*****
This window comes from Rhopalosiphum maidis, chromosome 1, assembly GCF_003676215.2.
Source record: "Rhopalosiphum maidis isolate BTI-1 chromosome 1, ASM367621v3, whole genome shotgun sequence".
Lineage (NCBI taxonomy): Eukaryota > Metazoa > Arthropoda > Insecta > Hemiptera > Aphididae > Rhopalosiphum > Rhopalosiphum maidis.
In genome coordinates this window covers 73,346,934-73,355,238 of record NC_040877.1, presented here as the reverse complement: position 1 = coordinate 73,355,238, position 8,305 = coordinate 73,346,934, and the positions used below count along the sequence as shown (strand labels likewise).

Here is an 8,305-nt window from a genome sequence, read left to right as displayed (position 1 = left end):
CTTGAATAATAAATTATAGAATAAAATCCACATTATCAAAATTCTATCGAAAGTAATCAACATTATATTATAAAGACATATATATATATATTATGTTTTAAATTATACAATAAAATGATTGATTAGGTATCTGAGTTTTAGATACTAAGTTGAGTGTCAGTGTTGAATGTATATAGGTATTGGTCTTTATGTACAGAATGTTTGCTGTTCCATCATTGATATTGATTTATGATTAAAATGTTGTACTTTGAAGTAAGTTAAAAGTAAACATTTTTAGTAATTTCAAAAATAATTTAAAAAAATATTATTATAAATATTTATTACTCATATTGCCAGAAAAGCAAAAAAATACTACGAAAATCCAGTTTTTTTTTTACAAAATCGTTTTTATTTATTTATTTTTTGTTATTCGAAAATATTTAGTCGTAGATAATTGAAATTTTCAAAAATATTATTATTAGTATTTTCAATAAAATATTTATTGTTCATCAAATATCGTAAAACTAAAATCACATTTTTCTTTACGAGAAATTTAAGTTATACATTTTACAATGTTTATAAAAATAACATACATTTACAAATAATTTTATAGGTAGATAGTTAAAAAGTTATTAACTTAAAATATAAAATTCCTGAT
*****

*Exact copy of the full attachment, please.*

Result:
This window comes from Rhopalosiphum maidis, chromosome 1, assembly GCF_003676215.2.
Source record: "Rhopalosiphum maidis isolate BTI-1 chromosome 1, ASM367621v3, whole genome shotgun sequence".
Lineage (NCBI taxonomy): Eukaryota > Metazoa > Arthropoda > Insecta > Hemiptera > Aphididae > Rhopalosiphum > Rhopalosiphum maidis.
In genome coordinates this window covers 73,346,934-73,355,238 of record NC_040877.1, presented here as the reverse complement: position 1 = coordinate 73,355,238, position 8,305 = coordinate 73,346,934, and the positions used below count along the sequence as shown (strand labels likewise).

Here is an 8,305-nt window from a genome sequence, read left to right as displayed (position 1 = left end):
CTTGAATAATAAATTATAGAATAAAATCCACATTATCAAAATTCTATCGAAAGTAATCAACATTATATTATAAAGACATATATATATATATTATGTTTTAAATTATACAATAAAATGATTGATTAGGTATCTGAGTTTTAGATACTAAGTTGAGTGTCAGTGTTGAATGTATATAGGTATTGGTCTTTATGTACAGAATGTTTGCTGTTCCATCATTGATATTGATTTATGATTAAAATGTTGTACTTTGAAGTAAGTTAAAAGTAAACATTTTTAGTAATTTCAAAAATAATTTAAAAAAATATTATTATAAATATTTATTACTCATATTGCCAGAAAAGCAAAAAAATACTACGAAAATCCAGTTTTTTTTTTACAAAATCGTTTTTATTTATTTATTTTTTGTTATTCGAAAATATTTAGTCGTAGATAATTGAAATTTTCAAAAATATTATTATTAGTATTTTCAATAAAATATTTATTGTTCATCAAATATCGTAAAACTAAAATCACATTTTTCTTTACGAGAAATTTAAGTTATACATTTTACAATGTTTATAAAAATAACATACATTTACAAATAATTTTATAGGTAGATAGTTAAAAAGTTATTAACTTAAAATATAAAATTCCTGAT